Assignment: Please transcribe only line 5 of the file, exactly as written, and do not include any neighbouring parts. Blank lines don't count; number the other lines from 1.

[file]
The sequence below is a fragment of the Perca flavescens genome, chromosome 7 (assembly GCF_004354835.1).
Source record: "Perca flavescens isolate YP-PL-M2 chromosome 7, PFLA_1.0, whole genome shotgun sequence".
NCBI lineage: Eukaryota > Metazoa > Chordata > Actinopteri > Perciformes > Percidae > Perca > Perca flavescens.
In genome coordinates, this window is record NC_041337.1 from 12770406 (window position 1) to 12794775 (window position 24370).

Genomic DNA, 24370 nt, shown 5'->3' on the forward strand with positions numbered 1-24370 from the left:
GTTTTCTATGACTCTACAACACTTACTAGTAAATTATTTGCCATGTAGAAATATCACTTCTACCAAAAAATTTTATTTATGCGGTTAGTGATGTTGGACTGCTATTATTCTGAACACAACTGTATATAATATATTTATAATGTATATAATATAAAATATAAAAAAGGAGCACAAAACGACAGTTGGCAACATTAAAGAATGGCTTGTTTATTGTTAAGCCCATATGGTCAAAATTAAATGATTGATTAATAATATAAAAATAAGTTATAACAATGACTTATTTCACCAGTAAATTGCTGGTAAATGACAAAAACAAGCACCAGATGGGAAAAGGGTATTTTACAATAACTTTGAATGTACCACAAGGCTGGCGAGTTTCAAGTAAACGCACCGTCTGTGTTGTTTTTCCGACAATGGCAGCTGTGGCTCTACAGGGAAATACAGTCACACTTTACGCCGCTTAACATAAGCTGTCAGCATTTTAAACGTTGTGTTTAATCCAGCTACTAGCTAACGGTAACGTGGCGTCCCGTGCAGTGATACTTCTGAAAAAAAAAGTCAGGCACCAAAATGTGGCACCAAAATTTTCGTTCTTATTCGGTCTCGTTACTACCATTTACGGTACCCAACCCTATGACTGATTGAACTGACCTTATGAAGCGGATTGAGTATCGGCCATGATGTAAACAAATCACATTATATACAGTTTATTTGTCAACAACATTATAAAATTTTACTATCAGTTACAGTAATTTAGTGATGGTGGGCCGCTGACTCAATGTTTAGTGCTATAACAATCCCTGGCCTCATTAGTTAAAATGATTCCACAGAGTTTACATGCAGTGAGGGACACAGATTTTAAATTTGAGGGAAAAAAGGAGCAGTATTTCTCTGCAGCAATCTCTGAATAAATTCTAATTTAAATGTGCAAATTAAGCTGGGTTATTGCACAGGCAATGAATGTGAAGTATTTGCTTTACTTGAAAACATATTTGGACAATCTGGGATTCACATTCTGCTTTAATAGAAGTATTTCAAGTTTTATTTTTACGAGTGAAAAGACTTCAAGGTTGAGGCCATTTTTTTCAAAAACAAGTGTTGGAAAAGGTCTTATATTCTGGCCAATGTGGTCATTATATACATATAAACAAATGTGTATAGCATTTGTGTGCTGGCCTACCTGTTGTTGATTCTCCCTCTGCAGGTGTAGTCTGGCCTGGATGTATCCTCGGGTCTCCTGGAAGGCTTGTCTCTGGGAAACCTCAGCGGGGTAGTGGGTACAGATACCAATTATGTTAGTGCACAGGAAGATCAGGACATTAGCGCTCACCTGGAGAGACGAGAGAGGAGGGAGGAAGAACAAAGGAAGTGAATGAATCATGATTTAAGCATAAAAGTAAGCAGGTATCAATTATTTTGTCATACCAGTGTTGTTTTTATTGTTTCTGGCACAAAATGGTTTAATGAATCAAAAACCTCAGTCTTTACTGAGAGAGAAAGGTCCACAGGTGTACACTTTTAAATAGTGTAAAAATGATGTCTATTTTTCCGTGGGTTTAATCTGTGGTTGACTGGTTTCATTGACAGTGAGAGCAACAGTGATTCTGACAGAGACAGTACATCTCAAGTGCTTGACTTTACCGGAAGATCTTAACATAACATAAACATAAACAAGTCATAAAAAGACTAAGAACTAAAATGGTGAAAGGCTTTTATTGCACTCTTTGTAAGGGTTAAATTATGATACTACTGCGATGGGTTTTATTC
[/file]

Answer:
Genomic DNA, 24370 nt, shown 5'->3' on the forward strand with positions numbered 1-24370 from the left: